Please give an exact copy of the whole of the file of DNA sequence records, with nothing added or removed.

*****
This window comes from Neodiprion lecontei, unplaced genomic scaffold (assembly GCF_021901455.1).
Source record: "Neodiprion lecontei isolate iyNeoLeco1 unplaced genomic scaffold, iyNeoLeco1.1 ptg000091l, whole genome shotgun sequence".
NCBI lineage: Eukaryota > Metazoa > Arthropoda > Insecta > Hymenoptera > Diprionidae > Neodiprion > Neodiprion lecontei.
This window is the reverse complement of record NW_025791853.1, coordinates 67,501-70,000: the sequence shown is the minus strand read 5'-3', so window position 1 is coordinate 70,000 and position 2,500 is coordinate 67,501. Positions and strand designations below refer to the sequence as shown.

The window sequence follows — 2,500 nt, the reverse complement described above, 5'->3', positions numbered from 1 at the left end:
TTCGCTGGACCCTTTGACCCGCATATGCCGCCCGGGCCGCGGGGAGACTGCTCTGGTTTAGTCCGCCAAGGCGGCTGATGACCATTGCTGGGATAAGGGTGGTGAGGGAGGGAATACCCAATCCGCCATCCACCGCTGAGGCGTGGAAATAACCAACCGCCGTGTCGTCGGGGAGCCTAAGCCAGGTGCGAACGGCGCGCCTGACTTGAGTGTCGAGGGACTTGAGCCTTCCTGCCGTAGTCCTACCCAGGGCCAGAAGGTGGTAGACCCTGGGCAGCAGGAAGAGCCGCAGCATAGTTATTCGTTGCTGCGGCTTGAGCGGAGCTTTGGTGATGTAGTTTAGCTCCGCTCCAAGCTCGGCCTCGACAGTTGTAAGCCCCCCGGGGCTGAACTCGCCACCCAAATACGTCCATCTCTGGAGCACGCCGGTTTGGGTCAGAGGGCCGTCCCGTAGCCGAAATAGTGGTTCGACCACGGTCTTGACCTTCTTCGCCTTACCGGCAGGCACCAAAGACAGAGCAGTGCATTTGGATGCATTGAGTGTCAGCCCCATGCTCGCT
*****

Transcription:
This window comes from Neodiprion lecontei, unplaced genomic scaffold (assembly GCF_021901455.1).
Source record: "Neodiprion lecontei isolate iyNeoLeco1 unplaced genomic scaffold, iyNeoLeco1.1 ptg000091l, whole genome shotgun sequence".
NCBI lineage: Eukaryota > Metazoa > Arthropoda > Insecta > Hymenoptera > Diprionidae > Neodiprion > Neodiprion lecontei.
This window is the reverse complement of record NW_025791853.1, coordinates 67,501-70,000: the sequence shown is the minus strand read 5'-3', so window position 1 is coordinate 70,000 and position 2,500 is coordinate 67,501. Positions and strand designations below refer to the sequence as shown.

The window sequence follows — 2,500 nt, the reverse complement described above, 5'->3', positions numbered from 1 at the left end:
TTCGCTGGACCCTTTGACCCGCATATGCCGCCCGGGCCGCGGGGAGACTGCTCTGGTTTAGTCCGCCAAGGCGGCTGATGACCATTGCTGGGATAAGGGTGGTGAGGGAGGGAATACCCAATCCGCCATCCACCGCTGAGGCGTGGAAATAACCAACCGCCGTGTCGTCGGGGAGCCTAAGCCAGGTGCGAACGGCGCGCCTGACTTGAGTGTCGAGGGACTTGAGCCTTCCTGCCGTAGTCCTACCCAGGGCCAGAAGGTGGTAGACCCTGGGCAGCAGGAAGAGCCGCAGCATAGTTATTCGTTGCTGCGGCTTGAGCGGAGCTTTGGTGATGTAGTTTAGCTCCGCTCCAAGCTCGGCCTCGACAGTTGTAAGCCCCCCGGGGCTGAACTCGCCACCCAAATACGTCCATCTCTGGAGCACGCCGGTTTGGGTCAGAGGGCCGTCCCGTAGCCGAAATAGTGGTTCGACCACGGTCTTGACCTTCTTCGCCTTACCGGCAGGCACCAAAGACAGAGCAGTGCATTTGGATGCATTGAGTGTCAGCCCCATGCTCGCT